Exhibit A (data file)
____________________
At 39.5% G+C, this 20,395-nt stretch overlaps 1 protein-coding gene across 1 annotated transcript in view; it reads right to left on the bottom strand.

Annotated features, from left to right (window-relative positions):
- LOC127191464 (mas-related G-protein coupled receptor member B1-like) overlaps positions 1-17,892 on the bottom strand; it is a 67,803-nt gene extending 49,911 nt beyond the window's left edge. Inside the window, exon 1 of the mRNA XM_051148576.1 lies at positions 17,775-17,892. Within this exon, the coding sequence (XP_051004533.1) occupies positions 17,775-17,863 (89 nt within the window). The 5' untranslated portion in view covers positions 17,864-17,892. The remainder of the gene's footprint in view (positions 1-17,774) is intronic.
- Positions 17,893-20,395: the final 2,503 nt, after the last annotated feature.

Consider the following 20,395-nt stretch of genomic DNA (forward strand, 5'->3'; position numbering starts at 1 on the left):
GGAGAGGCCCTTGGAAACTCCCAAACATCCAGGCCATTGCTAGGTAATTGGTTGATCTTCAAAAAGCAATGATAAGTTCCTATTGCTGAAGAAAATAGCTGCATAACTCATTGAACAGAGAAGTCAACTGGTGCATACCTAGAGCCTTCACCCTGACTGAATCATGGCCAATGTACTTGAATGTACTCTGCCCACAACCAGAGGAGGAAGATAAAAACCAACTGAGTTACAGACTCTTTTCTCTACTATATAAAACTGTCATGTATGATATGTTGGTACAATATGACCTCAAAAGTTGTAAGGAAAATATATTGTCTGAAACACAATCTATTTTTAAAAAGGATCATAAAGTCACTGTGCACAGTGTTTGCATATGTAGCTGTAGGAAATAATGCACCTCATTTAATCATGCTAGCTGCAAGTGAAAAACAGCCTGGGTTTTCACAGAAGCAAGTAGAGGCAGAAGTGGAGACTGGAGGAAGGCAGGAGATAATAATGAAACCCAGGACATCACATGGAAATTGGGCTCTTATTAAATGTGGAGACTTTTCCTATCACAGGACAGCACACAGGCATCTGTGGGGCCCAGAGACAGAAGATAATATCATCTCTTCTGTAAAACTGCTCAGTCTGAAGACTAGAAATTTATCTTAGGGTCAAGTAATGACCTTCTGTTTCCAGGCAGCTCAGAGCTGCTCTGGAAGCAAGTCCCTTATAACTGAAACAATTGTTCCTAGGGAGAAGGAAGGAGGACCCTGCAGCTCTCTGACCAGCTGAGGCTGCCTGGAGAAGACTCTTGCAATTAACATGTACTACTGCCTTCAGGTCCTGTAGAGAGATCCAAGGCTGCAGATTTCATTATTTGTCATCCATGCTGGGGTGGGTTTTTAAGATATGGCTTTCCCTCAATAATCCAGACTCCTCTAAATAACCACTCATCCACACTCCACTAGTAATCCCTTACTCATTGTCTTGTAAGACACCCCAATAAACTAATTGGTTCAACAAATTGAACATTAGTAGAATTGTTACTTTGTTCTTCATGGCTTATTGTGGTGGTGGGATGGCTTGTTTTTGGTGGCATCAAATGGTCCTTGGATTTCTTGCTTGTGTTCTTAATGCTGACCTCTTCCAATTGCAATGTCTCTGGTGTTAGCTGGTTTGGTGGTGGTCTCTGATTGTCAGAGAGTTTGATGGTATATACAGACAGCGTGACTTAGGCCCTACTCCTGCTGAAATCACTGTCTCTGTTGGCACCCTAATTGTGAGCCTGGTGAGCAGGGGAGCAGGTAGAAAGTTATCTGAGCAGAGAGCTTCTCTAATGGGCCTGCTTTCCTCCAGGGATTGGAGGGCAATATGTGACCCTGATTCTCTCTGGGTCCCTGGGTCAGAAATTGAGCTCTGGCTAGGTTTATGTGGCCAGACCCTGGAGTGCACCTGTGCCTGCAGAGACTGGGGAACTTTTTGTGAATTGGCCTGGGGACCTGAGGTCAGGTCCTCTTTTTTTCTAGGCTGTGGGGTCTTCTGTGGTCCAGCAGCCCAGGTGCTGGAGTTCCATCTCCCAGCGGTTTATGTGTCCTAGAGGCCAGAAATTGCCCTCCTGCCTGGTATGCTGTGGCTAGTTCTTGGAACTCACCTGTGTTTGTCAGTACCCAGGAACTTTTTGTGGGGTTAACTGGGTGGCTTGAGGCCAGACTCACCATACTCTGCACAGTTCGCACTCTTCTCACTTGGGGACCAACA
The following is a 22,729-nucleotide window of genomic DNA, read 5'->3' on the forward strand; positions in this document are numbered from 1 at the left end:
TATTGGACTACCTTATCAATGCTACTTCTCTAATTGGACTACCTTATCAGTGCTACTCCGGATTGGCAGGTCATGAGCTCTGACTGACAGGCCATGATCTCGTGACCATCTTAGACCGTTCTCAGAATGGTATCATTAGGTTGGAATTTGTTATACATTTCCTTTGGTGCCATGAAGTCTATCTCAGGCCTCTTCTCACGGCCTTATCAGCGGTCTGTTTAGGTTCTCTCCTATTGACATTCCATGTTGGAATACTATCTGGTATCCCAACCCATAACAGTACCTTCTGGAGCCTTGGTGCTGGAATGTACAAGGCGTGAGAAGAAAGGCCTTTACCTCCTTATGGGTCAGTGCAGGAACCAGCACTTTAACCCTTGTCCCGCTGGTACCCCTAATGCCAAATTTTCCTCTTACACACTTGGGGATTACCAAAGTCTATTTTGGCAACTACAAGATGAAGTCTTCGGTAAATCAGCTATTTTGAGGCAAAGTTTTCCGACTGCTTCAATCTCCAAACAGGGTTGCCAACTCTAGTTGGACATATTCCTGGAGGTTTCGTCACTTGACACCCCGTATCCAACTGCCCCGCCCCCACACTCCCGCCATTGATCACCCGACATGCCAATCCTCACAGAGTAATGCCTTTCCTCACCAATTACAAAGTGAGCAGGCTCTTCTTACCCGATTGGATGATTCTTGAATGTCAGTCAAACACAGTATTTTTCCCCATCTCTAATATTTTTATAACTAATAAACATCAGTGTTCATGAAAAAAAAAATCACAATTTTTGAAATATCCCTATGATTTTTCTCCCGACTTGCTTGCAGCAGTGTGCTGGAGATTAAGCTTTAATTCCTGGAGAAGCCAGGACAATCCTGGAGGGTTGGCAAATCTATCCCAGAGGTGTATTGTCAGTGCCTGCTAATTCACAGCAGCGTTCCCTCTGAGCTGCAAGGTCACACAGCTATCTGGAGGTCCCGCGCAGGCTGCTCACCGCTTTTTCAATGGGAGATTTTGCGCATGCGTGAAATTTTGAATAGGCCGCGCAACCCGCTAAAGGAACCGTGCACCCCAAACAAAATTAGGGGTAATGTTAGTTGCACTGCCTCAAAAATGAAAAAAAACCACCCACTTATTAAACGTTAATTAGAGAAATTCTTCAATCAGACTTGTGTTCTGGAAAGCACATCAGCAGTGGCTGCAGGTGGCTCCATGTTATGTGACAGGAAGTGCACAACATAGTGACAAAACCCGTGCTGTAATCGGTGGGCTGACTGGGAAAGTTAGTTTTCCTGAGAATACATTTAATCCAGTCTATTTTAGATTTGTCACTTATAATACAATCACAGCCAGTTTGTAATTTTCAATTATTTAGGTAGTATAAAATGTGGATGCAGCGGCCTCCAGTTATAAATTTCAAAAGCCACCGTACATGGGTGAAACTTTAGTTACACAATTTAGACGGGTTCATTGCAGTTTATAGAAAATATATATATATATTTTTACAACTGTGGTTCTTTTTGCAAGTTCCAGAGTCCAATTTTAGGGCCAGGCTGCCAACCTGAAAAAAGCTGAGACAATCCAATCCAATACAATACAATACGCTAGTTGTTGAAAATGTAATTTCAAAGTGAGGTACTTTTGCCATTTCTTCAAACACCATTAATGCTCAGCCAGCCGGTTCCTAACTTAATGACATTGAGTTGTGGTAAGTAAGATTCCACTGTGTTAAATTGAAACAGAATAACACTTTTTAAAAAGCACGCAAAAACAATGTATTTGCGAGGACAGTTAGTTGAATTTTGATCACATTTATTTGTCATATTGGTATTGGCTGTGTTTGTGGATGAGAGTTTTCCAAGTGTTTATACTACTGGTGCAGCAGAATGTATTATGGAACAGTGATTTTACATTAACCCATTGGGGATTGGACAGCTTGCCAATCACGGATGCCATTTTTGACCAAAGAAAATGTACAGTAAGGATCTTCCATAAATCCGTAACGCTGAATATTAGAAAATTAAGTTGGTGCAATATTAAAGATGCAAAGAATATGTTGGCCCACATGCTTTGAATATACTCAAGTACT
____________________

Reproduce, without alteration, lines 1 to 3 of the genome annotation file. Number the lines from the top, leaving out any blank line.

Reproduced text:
At 39.5% G+C, this 20,395-nt stretch overlaps 1 protein-coding gene across 1 annotated transcript in view; it reads right to left on the bottom strand.

Annotated features, from left to right (window-relative positions):
- LOC127191464 (mas-related G-protein coupled receptor member B1-like) overlaps positions 1-17,892 on the bottom strand; it is a 67,803-nt gene extending 49,911 nt beyond the window's left edge. Inside the window, exon 1 of the mRNA XM_051148576.1 lies at positions 17,775-17,892. Within this exon, the coding sequence (XP_051004533.1) occupies positions 17,775-17,863 (89 nt within the window). The 5' untranslated portion in view covers positions 17,864-17,892. The remainder of the gene's footprint in view (positions 1-17,774) is intronic.